Heed this safety warning: “Caution! Don’t lean on the gate. The gate would fall down when lean on it. It occurs you trouble.” Having eluded the gate, then follow this health instruction: “The Italian word pomodoro means golden fruit. Tomatoes have vitamin, carotene, potash, pectene, and is good for blood pressure, liver disease and constipation.” Having escaped constipation, relax with this philosophical pearl of wisdom: “Cross linking artists and material drive for art of polymerzaion and grow together.”
These are but a few examples of English seen on commercial signs around Shibuya Station. They may be funny, annoying, simply incomprehensible, or all three. But upon closer inspection there is some method to the madness of confused English seen in signs in Japan.
The most conspicuous peculiarity is the high frequency of misspellings. When eating and drinking, for instance, you might come across “cacktails” (which caused cackles near Ebisu Station), “side ordar” and “chickin” (both Gotanda).
Boutiques and salons dealing in fashion and beauty write terms like “Accessary” (which forced a double take in Harajuku), “Inport shoes” (Shibuya), and “Parm” (Meguro) on their signs. These terms lead a second life as well-established Japanese borrowings, adapted to the phonemic structure of Japanese and usually written in the katakana script which is used for foreign loan words. When the terms above are transliterated back into Roman script on public signs, they often fail to fully shake off the katakana influence.
“Cacktails” is based on the katakana kakuteru, which for some reason prefers “a” over “o” as its first vowel. Similarly, the second “i” in “chickin” is reminiscent of the “i” in the corresponding katakana term. “Parm,” finally, has nothing to do with Italian ham or cheese but is supposed to mean “perm.” The “a” is a leftover from the term’s offspring pamu. These mistakes are rule-governed.
As eye-catching as misspellings are unusual collocations that do not read well together. Some examples aimed at athletic types that were found recently in Tokyo are “Meet together and enjoy our golf-style” (which caused befuddlement in Okachimachi) or “Serious Fitness for every body” (Harajuku).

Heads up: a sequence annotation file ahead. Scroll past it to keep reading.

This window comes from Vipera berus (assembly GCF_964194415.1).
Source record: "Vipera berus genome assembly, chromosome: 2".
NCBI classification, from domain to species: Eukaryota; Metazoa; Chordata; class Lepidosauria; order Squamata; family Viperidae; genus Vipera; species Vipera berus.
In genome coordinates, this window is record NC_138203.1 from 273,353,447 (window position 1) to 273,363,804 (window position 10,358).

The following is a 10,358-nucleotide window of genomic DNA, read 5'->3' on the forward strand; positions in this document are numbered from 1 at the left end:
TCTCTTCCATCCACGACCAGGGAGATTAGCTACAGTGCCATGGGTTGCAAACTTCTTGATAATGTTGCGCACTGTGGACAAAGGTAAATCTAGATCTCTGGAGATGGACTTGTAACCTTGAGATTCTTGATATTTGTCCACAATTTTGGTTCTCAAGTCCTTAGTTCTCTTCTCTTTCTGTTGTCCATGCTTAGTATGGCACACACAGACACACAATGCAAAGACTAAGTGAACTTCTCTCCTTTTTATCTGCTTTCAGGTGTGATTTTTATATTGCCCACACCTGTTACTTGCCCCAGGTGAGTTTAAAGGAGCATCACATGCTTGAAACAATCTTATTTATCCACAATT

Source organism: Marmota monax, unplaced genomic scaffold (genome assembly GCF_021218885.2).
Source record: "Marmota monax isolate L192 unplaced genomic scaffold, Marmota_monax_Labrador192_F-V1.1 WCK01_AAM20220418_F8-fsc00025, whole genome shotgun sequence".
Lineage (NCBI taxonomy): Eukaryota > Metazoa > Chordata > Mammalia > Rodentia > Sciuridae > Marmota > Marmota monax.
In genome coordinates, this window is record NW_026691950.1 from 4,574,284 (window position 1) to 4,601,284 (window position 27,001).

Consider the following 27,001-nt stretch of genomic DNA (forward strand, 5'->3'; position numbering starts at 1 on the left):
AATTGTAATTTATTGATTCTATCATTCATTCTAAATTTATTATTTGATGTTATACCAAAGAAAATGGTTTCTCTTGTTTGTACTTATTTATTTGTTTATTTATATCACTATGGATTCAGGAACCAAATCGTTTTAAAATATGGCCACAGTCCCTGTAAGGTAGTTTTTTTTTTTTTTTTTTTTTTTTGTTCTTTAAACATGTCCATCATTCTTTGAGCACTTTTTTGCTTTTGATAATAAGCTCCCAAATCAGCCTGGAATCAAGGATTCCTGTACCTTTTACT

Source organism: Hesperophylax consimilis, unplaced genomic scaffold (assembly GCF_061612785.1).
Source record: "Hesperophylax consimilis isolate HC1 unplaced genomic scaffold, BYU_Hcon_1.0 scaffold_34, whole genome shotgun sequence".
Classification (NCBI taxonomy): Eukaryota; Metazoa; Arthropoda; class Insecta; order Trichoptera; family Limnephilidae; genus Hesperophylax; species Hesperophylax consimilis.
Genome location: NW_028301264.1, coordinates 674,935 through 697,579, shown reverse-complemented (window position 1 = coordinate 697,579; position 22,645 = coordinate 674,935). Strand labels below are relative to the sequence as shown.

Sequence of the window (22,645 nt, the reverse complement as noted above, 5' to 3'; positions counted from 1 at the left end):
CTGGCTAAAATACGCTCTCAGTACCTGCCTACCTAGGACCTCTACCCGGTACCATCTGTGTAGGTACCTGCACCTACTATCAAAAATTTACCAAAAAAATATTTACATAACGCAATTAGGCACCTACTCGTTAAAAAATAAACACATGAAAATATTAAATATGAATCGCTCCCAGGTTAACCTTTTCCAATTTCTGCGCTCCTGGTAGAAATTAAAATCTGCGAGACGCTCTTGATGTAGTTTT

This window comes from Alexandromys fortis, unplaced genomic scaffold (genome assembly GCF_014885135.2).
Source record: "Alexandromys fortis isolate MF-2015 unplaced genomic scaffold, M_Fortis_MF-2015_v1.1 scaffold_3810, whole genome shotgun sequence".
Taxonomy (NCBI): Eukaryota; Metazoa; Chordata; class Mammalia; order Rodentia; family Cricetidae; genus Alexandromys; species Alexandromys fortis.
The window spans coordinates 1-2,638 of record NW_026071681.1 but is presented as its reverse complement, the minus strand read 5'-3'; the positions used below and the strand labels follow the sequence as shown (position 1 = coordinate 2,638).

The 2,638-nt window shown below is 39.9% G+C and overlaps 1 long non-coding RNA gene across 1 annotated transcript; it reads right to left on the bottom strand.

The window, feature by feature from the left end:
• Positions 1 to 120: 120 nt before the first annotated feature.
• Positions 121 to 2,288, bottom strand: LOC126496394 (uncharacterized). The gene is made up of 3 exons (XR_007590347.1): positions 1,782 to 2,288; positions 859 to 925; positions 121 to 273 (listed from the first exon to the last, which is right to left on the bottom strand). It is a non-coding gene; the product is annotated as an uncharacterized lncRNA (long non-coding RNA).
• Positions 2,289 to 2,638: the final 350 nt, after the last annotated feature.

Many such expressions that appear strange to a foreign passerby are perfectly comprehensible when read as Japanese borrowings, as katakana words once introduced into Japanese quickly become independent of the original foreign word, developing a life of their own.
One example is “snack,” as in the combination “Pub & Snack.” The mismatch between the two words is only perceived as such by native English speakers. In Japanese, where sunakku is a special (indeed, very special) type of bar, the combination poses no problems.
“Menu” is frequently found on top of signs listing the prices of services available at beauty parlors. Again, this is a specifically Japanese usage, where menyu can refer to a selection of products and services unrelated to eating and drinking.
Similarly the word “make,” in the sense of “makeup.” Knowing that the Japanese katakana term meku is a well-established cosmetics term, signs reading “Hair & Make” (Osaki) will appear much less idiosyncratic. Such English expressions in Japan that only make sense when read in katakana are common.
Though the script and spelling are correct English, their usage is clearly based on some invisible katakana doppelganger.
When katakana words such as me–nyu and meku are re-Romanized, their spelling is based on the English original, while the meaning comes from the katakana version. But though “Menu” and “Make” are frequent sights in Tokyo, no one expects to see “Menyu” or “Meku” on signs.
By and for Japanese
Including English expressions on commercial signs is seemingly mandatory nowadays. But most of these signs are written mainly by — and for — the Japanese population. Foreigners reading their way through Tokyo and other Japanese cities may find this English puzzling, but it is not entirely without logic.